In gentler June, the harbour seals have their pups on undisturbed offshore skerries but their pups must be ready to swim at the next high tide. No weeks of loafing about onshore for them. It's straight into the cold waters of the Atlantic and a struggle to stay safe and close to their mothers. Orcas sometimes hunt these waters; sea eagles scavenge where pups are born and only the fittest will survive. Many easy-going boat trips will encounter harbour seals all summer long and what better to way to wile away an afternoon than watching the seals doing the same, banana-shaped, snoozing, chilled.
The Monarch of the Glen is alive and well on Mull; red deer have roamed these rugged hills since long before early man discovered the appeal of the islands. Red deer regularly swim the narrows between them, from Mull to Ulva and back; across Salen Bay, with a shake of salty water on emerging the other side. You will see red deer from the road side or on long hikes into the glens. Some are used to being watched; some will scatter at the first sight or scent of you but you will see them. As the harbour seals have their pups in June by the coast, nervous red deer hinds are dropping their calves at the exact same time in the hills. Dainty and dappled, the new-born, calves totter unsteadily after their mothers but within a day or two can run like the wind and can usually out-manoeuvre any attacking eagle. Come the first frosts and gales of autumn, the stags gather their harems together and bellow from every forest glade and heather slope on the island. Forest rangers take you on dusk foot safaris to where you will feel the roars rumble through your core.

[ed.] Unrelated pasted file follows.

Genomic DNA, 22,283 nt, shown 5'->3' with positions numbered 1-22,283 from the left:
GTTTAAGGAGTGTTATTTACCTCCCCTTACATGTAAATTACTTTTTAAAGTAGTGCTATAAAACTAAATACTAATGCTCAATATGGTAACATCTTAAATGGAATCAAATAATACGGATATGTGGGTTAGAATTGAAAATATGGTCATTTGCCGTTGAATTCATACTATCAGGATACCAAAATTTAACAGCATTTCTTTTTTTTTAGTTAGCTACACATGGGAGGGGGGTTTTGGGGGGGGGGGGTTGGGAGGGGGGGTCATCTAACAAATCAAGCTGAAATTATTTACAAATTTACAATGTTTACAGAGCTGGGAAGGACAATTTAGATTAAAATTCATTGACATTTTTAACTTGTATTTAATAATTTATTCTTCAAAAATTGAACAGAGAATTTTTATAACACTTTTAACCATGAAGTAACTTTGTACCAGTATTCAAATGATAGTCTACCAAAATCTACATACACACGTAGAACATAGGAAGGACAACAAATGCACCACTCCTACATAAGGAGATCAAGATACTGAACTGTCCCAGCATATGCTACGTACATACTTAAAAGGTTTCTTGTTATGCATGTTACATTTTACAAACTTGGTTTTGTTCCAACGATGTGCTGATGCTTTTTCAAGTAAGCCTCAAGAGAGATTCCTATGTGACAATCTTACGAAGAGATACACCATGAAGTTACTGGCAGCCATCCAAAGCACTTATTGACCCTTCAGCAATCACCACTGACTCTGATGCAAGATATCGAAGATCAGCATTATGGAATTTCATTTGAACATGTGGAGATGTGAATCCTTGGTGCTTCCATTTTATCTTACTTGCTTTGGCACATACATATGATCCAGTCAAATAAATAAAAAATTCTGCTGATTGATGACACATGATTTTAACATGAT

Lurking anxiously in gentler Mull pastures are fallow deer from Knock to Loch Buie. Dark ones, almost white ones and the familiar Bambi-like spotted ones, they are less easily spooked than their larger red cousins. The bucks palmate antlers are no less impressive but compared to the stag's autumn war cry, the fallow's croaking, belching rut is less likely to chill the blood.